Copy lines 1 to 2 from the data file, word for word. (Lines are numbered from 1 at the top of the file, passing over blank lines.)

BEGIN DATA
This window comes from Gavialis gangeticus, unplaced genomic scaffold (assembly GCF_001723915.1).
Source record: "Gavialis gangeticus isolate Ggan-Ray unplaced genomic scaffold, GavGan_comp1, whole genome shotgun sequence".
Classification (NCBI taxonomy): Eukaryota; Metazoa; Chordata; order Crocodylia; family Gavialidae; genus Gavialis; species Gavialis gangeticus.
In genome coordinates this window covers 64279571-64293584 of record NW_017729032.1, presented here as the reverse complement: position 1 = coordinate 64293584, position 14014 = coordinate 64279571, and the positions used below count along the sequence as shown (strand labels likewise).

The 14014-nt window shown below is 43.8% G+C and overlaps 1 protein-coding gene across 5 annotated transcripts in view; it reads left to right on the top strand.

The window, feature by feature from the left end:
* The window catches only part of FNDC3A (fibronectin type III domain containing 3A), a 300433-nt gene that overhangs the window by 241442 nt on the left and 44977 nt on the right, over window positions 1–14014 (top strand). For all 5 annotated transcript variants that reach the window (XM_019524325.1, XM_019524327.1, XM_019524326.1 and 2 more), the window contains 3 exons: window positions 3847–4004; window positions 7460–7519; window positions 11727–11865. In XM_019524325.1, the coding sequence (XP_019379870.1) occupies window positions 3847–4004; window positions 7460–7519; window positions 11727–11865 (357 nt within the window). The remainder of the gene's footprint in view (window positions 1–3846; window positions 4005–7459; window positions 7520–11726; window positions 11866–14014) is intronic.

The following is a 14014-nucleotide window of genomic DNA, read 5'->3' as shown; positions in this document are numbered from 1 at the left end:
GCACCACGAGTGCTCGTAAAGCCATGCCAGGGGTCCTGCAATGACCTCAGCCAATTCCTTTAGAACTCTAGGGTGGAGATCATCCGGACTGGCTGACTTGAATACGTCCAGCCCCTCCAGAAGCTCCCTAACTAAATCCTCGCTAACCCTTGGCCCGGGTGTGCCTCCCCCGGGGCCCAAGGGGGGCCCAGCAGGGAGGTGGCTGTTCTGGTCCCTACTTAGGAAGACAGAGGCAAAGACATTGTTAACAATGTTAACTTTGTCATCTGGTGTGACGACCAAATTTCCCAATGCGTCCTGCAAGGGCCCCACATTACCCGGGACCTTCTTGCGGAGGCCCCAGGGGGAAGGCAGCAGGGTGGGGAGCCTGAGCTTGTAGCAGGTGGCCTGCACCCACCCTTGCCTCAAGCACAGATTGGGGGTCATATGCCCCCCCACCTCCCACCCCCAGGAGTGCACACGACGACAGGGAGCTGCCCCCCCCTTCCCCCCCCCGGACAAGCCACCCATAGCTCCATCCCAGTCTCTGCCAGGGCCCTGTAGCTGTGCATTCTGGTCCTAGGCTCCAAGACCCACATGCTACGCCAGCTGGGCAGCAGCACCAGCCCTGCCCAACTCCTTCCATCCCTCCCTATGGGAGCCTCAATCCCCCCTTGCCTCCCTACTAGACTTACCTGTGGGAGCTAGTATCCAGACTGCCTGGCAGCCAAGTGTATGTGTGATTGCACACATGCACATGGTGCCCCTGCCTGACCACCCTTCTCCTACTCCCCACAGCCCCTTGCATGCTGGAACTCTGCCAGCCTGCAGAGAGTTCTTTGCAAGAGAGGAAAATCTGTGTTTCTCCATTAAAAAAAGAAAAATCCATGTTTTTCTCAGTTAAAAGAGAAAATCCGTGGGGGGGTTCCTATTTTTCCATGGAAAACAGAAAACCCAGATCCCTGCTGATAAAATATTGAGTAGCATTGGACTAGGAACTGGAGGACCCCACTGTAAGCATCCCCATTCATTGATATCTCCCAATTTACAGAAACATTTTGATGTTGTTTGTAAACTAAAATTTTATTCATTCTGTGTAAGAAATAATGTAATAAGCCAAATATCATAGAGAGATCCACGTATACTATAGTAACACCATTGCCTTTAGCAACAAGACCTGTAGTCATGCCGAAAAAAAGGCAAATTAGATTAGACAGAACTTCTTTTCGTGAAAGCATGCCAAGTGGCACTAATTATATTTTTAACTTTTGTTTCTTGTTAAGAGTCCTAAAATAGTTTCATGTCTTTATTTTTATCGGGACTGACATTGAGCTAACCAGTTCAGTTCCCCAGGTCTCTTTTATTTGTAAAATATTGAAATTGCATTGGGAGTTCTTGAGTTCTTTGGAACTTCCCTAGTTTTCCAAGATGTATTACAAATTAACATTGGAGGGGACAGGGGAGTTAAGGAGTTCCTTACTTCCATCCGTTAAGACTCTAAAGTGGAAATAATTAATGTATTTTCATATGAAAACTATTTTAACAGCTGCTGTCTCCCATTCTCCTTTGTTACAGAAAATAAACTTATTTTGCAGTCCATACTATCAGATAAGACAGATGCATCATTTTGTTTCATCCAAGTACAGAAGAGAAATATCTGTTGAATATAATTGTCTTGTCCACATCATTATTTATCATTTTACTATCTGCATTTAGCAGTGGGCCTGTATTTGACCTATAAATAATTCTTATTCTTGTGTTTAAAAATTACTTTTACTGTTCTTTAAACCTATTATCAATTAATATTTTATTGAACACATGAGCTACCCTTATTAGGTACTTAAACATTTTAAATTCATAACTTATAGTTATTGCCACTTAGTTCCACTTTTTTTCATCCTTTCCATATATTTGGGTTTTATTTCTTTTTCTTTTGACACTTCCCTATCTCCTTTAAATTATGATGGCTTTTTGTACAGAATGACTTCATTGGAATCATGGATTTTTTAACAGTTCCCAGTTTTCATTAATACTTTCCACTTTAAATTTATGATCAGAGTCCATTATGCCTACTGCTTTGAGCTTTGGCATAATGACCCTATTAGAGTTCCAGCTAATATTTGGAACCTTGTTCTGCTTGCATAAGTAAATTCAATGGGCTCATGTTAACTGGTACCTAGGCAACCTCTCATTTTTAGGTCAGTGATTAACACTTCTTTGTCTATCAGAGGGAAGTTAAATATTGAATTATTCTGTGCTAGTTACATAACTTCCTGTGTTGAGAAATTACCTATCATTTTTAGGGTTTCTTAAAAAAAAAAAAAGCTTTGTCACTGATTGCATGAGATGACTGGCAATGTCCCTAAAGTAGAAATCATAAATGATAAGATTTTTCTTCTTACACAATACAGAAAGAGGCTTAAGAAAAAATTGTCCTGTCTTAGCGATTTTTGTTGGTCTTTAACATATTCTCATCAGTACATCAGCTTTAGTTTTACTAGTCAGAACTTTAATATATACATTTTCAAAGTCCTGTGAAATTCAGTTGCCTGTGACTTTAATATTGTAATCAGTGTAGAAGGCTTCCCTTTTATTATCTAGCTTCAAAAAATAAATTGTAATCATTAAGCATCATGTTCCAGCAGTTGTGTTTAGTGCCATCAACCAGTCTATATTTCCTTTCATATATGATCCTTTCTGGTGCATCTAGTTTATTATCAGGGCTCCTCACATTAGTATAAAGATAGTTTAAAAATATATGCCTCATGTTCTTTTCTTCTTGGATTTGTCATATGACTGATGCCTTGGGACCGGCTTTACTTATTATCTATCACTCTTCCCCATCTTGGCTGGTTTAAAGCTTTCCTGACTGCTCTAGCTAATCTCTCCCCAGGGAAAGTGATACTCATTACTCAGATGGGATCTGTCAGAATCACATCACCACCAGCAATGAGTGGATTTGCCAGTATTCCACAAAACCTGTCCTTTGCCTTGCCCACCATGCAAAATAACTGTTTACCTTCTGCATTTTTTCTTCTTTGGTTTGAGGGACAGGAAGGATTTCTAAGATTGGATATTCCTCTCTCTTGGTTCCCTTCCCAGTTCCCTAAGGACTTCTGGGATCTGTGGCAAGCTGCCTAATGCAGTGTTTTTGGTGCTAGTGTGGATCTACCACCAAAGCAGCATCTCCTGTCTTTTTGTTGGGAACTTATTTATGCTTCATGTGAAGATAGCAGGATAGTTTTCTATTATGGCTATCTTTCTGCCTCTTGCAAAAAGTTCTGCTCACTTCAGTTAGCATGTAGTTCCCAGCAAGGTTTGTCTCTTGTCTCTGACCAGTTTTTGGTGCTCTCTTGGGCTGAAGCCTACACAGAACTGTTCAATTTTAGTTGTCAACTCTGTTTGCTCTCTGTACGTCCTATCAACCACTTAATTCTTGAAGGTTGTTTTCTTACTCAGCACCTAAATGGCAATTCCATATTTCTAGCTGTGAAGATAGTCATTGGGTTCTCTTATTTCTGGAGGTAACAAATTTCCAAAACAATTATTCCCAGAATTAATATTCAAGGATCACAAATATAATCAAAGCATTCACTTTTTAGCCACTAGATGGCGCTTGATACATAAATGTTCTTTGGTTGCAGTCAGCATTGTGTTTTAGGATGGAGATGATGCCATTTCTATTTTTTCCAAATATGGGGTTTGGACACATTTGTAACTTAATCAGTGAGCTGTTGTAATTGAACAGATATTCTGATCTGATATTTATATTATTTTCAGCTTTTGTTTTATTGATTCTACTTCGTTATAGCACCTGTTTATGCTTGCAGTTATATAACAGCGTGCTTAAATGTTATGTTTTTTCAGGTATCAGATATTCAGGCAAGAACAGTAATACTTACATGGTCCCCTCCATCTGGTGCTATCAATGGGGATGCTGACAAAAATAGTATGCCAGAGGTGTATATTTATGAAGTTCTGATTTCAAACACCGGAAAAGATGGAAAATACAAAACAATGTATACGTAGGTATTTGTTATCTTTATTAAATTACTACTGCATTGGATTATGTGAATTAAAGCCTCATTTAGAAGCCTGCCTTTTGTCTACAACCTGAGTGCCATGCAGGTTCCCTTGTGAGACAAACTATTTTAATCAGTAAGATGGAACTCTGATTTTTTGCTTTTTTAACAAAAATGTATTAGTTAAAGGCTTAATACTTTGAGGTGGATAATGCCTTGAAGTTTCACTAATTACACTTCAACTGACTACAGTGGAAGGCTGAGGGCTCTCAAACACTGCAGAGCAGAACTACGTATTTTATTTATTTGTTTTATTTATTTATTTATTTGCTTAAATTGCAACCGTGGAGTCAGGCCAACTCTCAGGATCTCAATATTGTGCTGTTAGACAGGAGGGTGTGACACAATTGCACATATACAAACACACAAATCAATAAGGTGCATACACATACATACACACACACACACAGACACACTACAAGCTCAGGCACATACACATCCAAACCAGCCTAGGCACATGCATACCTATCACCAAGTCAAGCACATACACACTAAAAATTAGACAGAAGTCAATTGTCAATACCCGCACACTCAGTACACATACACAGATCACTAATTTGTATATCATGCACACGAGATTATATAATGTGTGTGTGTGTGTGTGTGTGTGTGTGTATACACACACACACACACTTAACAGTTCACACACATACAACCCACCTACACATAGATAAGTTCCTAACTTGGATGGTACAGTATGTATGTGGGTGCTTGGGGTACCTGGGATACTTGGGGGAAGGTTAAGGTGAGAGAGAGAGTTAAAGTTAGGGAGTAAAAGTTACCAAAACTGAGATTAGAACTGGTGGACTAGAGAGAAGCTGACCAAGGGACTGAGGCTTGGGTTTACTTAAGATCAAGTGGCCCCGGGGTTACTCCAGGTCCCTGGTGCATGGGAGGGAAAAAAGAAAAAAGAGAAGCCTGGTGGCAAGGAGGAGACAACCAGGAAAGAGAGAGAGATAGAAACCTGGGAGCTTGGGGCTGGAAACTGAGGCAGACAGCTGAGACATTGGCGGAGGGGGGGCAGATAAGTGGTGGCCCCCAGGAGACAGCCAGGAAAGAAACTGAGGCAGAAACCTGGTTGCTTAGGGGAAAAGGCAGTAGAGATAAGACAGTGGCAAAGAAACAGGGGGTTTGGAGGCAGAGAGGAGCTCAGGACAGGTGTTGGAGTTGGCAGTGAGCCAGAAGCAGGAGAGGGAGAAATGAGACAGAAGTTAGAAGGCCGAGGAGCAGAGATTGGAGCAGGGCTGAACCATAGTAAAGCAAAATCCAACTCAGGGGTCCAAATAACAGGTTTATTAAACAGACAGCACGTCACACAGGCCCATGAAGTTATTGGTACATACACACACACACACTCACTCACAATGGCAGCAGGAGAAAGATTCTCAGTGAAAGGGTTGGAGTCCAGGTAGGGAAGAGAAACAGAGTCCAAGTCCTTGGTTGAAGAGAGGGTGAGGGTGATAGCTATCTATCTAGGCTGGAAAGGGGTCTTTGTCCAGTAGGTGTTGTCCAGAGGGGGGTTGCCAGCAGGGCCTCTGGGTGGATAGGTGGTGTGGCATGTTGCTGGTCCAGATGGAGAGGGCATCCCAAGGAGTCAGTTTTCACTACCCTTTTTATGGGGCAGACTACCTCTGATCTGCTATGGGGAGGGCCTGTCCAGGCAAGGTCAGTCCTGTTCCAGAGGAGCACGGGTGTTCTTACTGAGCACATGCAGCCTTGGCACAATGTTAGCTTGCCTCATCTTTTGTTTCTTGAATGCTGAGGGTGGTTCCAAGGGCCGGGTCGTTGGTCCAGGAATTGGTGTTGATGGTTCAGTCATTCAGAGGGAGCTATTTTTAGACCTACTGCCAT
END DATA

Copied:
This window comes from Gavialis gangeticus, unplaced genomic scaffold (assembly GCF_001723915.1).
Source record: "Gavialis gangeticus isolate Ggan-Ray unplaced genomic scaffold, GavGan_comp1, whole genome shotgun sequence".